"Because America was a nation of immigrants who lacked universally shared traditions, it had to invent some. So it came up with Thanksgiving, baseball and Norman Rockwell."
(Deborah Solomon, Smithsonian Magazine)
The Curtis Building in Philadelphia, which opened in 1910, was the headquarters of the Post, courtesy http://philadelphiaencyclopedia.org/archive/saturday-evening-post/#17037.
The American public couldn't get enough of Rockwell's work. "Because America was a nation of immigrants who lacked universally shared traditions, it had to invent some. So it came up with Thanksgiving, baseball and Norman Rockwell." The public loved his patriotism, his commitment to American values.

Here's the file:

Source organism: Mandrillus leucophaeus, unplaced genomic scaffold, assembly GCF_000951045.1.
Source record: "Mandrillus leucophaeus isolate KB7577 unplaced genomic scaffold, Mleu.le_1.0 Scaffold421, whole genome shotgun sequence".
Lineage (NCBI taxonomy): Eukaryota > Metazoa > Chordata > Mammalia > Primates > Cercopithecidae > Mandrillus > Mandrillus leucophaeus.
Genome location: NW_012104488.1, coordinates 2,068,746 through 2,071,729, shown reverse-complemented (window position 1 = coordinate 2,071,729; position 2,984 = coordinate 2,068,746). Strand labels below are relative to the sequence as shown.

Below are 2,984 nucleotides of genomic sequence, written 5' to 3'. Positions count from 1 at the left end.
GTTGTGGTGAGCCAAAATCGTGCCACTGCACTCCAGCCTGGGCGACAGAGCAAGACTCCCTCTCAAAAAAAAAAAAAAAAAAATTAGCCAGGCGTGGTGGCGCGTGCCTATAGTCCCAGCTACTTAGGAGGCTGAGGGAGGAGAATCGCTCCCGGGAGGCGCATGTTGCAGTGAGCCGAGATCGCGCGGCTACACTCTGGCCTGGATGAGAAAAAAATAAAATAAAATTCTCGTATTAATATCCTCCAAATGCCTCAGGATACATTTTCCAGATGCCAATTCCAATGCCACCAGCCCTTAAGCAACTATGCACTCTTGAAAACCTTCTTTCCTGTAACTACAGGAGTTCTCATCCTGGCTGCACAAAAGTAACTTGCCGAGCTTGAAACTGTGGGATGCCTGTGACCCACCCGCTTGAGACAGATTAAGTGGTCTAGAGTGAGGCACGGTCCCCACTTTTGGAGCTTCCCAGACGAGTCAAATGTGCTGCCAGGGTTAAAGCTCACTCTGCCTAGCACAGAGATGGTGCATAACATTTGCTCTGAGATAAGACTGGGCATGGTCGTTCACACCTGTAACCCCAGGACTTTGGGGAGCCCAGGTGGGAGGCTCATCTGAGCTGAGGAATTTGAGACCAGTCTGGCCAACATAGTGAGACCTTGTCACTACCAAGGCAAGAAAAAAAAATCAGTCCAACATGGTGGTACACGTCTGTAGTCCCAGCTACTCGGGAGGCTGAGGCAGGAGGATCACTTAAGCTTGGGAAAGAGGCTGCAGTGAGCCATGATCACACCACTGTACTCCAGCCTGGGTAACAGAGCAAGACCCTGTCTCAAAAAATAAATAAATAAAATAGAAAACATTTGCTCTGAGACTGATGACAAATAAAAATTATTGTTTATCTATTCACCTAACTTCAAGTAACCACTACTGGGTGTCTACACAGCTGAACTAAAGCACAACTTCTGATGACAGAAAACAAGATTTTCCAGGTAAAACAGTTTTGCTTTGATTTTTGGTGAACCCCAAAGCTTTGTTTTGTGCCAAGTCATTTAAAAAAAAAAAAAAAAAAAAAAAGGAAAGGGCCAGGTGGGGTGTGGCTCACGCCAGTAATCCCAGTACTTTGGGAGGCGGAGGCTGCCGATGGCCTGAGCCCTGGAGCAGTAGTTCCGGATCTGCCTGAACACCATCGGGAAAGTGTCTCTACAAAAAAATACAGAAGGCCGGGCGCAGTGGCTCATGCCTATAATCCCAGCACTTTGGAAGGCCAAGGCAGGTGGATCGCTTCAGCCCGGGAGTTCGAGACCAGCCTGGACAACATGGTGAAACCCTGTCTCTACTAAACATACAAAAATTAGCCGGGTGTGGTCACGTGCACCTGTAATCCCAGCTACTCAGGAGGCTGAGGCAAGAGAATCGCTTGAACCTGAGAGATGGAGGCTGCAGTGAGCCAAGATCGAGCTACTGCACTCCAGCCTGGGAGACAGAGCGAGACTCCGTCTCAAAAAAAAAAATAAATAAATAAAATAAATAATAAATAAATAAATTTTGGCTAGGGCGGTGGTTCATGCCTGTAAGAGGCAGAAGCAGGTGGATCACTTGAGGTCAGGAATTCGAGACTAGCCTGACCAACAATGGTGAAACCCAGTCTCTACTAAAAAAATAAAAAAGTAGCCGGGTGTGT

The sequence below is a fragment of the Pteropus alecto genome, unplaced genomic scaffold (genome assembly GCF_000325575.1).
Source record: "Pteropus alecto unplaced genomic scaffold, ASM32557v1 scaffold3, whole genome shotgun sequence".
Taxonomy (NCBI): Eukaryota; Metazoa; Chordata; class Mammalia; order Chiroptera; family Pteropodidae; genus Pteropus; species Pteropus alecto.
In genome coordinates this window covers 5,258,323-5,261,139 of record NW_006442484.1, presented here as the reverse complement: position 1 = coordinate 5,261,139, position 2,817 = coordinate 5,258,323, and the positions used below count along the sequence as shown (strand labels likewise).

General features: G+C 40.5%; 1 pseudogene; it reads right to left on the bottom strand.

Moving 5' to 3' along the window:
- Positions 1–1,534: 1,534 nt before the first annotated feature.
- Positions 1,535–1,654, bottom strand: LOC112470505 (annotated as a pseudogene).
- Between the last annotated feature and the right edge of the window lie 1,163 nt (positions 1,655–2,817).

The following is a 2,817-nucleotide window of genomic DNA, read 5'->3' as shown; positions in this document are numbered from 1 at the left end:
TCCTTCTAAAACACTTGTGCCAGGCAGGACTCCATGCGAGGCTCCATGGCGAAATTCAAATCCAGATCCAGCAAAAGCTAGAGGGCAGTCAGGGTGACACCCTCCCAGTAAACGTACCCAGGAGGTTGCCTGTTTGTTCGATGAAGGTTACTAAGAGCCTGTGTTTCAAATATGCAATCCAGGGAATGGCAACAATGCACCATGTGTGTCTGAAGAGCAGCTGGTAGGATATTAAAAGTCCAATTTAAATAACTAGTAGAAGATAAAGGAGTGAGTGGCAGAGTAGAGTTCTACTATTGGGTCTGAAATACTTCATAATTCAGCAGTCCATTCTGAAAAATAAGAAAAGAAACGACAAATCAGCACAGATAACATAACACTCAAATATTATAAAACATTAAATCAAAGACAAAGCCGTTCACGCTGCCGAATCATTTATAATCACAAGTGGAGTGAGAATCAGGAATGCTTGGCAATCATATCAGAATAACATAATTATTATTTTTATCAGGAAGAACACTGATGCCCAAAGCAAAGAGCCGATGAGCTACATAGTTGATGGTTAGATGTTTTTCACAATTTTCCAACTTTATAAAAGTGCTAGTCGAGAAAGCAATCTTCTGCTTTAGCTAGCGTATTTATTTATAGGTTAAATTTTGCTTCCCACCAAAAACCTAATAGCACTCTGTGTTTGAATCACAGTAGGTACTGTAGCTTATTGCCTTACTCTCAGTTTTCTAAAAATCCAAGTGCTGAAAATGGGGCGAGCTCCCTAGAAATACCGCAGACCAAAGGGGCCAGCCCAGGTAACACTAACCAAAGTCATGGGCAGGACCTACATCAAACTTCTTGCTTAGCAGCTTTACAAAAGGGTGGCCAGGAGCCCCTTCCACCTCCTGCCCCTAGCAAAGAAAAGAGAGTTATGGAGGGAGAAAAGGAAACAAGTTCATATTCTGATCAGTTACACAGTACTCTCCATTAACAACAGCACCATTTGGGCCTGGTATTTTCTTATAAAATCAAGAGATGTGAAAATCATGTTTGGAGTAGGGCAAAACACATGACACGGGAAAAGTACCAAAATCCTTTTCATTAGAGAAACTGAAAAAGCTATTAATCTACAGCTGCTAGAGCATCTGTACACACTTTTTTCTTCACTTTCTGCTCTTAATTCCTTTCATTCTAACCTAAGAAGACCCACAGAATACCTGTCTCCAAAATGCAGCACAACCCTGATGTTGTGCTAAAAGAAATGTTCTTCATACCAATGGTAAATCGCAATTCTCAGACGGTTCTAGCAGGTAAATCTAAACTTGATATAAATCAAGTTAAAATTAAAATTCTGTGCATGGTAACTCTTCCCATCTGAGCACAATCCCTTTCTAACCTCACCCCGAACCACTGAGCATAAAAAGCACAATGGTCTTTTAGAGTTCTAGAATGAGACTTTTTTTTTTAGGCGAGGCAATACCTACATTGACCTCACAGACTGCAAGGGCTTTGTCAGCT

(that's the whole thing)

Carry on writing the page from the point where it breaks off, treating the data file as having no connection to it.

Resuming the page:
Rockwell did not receive the same warm welcome from the art world. While most artists were starving, Rockwell was bringing in a steady pay cheque. While most artists of the time were embracing Cubism, or Minimalism, Rockwell had his own "corny" style. "While most avant-gardists were heading down a one way street, Rockwell was driving in the opposite direction -- he was putting stuff into art." (http://www.smithsonianmag.com/arts-culture/inside-americas-great-romance-with-norman-rockwell-22055/?no-ist)
Rockwell's style worked. Called "the Dickens of the paintbrush", Rockwell is considered to be one of the premier artists of America.
Baby Carriage was one of the two paintings in Rockwell's portfolio when he first visited the Post in 1916 courtesy http://www.allposters.com/-sp/Baby-Carriage-Saturday-Evening-Post-Cover-May-20-1916-Posters_i7553148_.htm.